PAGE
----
Lowry's Masters ambition: "I do feel like I can come here and potentially win this some day"

Lowry's Masters ambition: "I do feel like I can come here and potentially win this some day"
Shane Lowry with Eoin Duffy, age 10, from Forrest Little at the Bank of Ireland Irish Open sponsorship launch, Bank of Ireland Offices, Burlington Plaza, Dublin. Picture credit: David Maher / SPORTSFILE

Shane Lowry with Eoin Duffy, age 10, from Forrest Little at the Bank of Ireland Irish Open sponsorship launch, Bank of Ireland Offices, Burlington Plaza, Dublin. Picture credit: David Maher / SPORTSFILE

Shane Lowry is convinced can challenge for the Masters — especially if he improves his putting.

Tied second after round one and inside the top-10 heading into the weekend, the Clara ace was gutted to end up tied 39th and 15 shots behind winner Danny Willett.

He was thrilled to ace the 16th on Sunday, but knows he must take his putting to the next level to challenge for a green jacket.

Lowry said: “It’s hard to say, ‘Yeah, I could win the Masters some day’, but I do feel like I could come here and contend. I really do. 

“If you can contend, you can win, so I do feel like I can come here and potentially win this some day — I’m not going to shy away from it. 

"I showed it for quite a while this week. It’s definitely a course that suits me.” 

Shane Lowry with Eoin Duffy, age 10, left, and his brother Dean, age 15, both from  Forrest Little golf club, Swords, Co. Dublin, and Julie Moran, age 13, from Castle Golf Club, Rathfarnham, Co. Dublin. Picture credit: David Maher / SPORTSFILE

Shane Lowry with Eoin Duffy, age 10, left, and his brother Dean, age 15, both from  Forrest Little golf club, Swords, Co. Dublin, and Julie Moran, age 13, from Castle Golf Club, Rathfarnham, Co. Dublin. Picture credit: David Maher / SPORTSFILE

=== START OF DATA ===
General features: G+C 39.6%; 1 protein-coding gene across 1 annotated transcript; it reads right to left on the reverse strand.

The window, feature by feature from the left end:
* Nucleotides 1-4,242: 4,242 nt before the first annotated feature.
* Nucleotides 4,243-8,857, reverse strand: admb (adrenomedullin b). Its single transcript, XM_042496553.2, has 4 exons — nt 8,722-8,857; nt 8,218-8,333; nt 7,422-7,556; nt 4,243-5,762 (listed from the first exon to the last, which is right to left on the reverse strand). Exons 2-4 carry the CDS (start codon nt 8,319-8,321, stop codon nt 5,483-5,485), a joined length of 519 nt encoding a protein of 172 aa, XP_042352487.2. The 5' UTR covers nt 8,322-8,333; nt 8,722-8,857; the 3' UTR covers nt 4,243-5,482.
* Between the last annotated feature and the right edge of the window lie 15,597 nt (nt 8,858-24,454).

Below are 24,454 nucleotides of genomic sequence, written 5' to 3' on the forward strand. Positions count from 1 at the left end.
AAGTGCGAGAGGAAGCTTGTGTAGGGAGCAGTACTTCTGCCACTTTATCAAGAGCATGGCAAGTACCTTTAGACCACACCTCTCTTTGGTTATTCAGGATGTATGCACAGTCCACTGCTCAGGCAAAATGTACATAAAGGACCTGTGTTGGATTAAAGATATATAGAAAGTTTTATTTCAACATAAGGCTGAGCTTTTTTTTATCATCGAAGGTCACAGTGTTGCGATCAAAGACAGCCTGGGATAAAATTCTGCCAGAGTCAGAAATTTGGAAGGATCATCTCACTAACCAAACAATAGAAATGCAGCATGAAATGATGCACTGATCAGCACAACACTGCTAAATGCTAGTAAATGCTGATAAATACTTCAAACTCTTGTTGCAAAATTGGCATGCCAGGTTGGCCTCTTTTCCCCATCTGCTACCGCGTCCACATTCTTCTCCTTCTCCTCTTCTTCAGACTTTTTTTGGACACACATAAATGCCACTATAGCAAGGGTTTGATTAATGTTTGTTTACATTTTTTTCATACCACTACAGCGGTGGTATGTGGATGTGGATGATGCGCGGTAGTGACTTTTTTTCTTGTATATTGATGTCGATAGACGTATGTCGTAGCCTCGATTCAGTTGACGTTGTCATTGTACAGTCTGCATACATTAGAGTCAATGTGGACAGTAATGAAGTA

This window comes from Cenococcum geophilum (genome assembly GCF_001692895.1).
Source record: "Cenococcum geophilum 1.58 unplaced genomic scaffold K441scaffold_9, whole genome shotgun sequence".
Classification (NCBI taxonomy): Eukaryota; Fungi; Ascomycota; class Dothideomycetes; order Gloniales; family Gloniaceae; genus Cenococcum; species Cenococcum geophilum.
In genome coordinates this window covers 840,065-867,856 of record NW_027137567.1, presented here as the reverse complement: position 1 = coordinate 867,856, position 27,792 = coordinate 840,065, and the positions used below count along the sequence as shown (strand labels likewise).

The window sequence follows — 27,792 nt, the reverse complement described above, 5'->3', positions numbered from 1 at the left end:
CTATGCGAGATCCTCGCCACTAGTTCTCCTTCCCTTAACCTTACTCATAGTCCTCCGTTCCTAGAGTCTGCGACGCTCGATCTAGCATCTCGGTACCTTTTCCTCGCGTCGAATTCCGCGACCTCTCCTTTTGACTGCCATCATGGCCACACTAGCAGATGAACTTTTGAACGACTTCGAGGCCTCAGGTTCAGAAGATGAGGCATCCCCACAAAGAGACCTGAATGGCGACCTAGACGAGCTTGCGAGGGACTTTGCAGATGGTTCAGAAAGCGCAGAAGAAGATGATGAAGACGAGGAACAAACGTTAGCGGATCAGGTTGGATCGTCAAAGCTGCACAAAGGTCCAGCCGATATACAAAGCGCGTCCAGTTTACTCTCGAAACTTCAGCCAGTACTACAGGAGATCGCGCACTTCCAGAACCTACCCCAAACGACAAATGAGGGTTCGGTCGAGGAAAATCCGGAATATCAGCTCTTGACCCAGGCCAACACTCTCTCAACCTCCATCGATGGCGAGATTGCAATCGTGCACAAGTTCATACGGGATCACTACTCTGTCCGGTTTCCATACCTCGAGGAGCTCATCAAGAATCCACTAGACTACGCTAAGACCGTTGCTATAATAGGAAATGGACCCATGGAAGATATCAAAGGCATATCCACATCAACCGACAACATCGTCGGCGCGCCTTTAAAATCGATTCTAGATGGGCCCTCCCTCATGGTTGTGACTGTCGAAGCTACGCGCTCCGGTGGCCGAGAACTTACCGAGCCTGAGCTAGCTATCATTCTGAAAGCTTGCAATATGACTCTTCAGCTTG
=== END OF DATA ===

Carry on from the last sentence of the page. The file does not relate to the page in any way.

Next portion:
Tied for second behind Jordan Spieth after a first round 68, Lowry knows his short game let him down.

He said: “My chipping wasn’t 100 per cent this week, which is a bit disappointing because it’s the best part of my game.”

Laughing, he added: “And I didn’t hole enough putts — other than that it was perfect!

“I drove the ball well, my iron play was good but I just need to sharpen up around the greens and it could have been a better week.

“I think if you look at golf in general, if you putt the lights out, whoever putts the best, wins most weeks.

“You look at Jordan, he even said it himself, his putter kept him in it on Saturday. It’s something my putter hasn’t been doing, it hasn’t been keeping me in rounds at all.

“The annoying thing for me is that I don’t feel I’m putting badly, I just feel like I’m holing nothing. 

“A month ago I felt I was putting badly and wasn’t comfortable. But I feel really comfortable out there now and I just can’t seem to get the ball in the hole.

"It’s a bit disappointing but sure that’s the way it goes. I felt very comfortable this week here, a lot more comfortable than I did last year. 

8 March 2016; Golfer Shane Lowry with Eoin Duffy, age 10, from Forrest Little golf club, Swords, Co. Dublin. Bank of Ireland Irish Open Sponsorship Launch, Bank of Ireland Offices, Burlington Plaza, Dublin. Picture credit: David Maher / SPORTSFILE 

“Augusta National is an intimidating place to come and play, especially in this tournament. But there was no sign of nerves at any stage. I really do feel I belong in places like this.”

Lowry has three weeks off before he returns for the Quail Hollow Championship and The Players before heading home for the Dubai Duty Free Irish Open and the BMW PGA at Wentworth.

Meanwhile, his sponsors Bank of Ireland have announced a three-year sponsorship deal with the Dubai Duty Free Irish Open Hosted by the Rory Foundation.

Lowry and Bank of Ireland have agreed to support the Irish Open Golf Skills Challenge for under-15s, which is run by the European Tour in conjunction with the Confederation of Golf in Ireland. 

Golf clubs can enter this ‘Sponsor for a Day’ competition up to April 22 by visiting https://www.bankofireland.com/sponsor-for-a-day-entry-form/